When I stay at the CPIA, I try to stay on as many different floors, in as many different floors as possible. One a one-week stand like this, for instance, I might break the stay up into reservations of two or three nights each, so I can spend some time overlooking the city skyline, scowling at Sports Bubble Stadium. Then I might have a day or two with a view of the whole interior courtyard spread out behind the windows. It's one the advantage a place like this has over home -- it never gets stale or boring (and there are nice people who really, really want to make sure you have clean linens).
I have standard line when I go to the front desk to switch out the room. Their setup goes like this: "How was your stay, Mr. Whelliston?"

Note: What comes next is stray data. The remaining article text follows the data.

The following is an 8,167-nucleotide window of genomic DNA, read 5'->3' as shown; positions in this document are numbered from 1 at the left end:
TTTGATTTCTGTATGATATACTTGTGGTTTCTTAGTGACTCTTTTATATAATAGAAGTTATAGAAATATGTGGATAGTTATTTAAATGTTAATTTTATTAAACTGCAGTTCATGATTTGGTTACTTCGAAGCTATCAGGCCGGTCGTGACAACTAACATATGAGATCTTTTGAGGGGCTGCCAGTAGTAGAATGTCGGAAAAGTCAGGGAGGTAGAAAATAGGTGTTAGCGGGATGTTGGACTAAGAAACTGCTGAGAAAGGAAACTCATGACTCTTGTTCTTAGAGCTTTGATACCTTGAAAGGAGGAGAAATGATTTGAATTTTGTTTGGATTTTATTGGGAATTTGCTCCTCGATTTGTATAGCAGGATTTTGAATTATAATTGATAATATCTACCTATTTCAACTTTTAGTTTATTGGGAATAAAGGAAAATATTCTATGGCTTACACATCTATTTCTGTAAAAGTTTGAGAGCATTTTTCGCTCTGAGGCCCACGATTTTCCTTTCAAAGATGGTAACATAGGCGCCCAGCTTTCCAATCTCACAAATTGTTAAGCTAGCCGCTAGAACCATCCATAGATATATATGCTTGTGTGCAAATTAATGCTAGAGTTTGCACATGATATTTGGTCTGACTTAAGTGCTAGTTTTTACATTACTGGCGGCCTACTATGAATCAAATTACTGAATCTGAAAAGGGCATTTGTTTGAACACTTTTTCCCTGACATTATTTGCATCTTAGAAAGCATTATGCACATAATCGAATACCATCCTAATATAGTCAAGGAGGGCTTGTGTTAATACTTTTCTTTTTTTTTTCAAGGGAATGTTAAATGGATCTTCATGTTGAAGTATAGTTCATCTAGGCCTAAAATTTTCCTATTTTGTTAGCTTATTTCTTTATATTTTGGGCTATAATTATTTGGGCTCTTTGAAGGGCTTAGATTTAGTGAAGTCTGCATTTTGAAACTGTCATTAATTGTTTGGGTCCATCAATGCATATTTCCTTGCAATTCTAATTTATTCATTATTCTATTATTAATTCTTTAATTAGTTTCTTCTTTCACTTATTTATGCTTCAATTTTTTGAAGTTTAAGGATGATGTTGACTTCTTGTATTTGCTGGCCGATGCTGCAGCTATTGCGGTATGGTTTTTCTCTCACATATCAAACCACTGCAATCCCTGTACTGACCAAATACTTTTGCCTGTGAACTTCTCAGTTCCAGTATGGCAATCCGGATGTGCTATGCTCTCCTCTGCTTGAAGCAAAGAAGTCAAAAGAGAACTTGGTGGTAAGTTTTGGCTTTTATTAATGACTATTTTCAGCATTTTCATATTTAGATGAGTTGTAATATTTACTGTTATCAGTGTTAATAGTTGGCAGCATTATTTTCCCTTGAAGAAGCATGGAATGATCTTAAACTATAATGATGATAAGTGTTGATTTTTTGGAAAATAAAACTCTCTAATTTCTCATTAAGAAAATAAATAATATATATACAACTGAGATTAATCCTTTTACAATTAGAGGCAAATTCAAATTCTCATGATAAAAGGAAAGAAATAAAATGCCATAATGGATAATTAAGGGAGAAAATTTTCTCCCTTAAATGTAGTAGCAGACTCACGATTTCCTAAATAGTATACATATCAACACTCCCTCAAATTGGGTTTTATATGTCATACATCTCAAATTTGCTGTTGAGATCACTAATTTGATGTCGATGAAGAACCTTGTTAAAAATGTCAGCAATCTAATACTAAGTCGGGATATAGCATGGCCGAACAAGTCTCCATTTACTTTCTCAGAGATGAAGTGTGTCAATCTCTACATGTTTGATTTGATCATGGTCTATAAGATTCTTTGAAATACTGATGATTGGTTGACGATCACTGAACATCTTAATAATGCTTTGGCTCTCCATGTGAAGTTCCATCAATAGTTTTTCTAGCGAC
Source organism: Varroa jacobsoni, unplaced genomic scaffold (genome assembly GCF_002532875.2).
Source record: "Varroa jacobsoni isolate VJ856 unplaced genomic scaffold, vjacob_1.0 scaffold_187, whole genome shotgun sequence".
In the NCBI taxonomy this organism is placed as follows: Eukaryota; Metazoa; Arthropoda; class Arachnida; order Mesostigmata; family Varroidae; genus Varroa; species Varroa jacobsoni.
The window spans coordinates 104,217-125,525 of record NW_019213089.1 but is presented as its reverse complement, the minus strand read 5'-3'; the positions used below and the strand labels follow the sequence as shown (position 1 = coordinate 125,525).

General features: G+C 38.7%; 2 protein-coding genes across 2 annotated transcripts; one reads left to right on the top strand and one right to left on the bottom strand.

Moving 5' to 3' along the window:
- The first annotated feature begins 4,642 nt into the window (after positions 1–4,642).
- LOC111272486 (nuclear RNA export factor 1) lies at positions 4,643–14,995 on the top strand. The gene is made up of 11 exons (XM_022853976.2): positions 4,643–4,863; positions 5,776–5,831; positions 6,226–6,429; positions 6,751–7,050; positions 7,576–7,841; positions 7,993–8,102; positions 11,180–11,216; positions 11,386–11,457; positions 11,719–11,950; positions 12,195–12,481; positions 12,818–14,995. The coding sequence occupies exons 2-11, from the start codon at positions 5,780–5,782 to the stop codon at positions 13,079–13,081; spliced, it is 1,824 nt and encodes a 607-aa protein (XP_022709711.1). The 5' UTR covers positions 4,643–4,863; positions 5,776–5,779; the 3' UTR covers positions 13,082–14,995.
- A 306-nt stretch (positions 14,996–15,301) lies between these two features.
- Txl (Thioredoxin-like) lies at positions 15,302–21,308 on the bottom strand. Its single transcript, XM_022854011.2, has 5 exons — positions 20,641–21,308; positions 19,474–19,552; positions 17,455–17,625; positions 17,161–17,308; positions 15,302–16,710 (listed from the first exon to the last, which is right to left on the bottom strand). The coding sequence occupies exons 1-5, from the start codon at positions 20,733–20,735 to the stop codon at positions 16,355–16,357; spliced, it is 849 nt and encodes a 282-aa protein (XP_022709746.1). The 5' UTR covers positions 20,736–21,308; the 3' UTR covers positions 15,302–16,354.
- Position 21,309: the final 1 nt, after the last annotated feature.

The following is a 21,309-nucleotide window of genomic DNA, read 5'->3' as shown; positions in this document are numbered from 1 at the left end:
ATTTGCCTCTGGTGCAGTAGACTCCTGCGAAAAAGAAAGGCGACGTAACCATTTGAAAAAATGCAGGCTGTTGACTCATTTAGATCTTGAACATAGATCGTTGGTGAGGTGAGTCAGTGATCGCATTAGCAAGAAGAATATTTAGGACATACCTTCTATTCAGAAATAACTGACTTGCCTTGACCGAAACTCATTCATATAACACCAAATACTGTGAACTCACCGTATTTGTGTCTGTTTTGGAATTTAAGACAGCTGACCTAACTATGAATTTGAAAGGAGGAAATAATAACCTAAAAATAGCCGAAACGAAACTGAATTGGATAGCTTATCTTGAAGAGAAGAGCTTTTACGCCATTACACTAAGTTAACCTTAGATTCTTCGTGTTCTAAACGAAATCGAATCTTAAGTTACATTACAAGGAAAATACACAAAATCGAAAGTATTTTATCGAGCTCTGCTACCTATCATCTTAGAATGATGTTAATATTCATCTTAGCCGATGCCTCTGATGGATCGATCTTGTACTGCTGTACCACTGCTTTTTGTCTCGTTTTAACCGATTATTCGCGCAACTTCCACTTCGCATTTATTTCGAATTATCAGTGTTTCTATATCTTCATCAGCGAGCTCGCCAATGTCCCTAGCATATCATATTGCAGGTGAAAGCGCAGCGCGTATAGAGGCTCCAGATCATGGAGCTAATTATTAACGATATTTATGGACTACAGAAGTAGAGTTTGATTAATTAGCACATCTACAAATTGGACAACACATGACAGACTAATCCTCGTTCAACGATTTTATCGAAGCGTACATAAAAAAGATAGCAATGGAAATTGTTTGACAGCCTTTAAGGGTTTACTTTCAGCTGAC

"Soooo good," I always reply, channelling Jim Carrey in The Truman Show. "Ya know, I think I'm just going to go ahead and check right back in again."
The morning crew, who knows me by name, has heard the line enough times now, but they still pretend to laugh anyway.
On Thursday, Christmas Eve, I switched out again.
"Well, it looks like you'll be in 227, Mr. Whelliston," the nice white-haired lady said.
Now, I know full well what 227 means at the CPIA. It's the two-room suite on the second floor, right next to the bank of elevators, across from the McCarran conference room, directly above the main entrance. As I initialed and signed the check-in papers, the lady gave me a sad, purse-lipped smile. She had upgraded me, for free, out of sympathy.
She had upgraded me because I was the only guest at the hotel on Christmas night.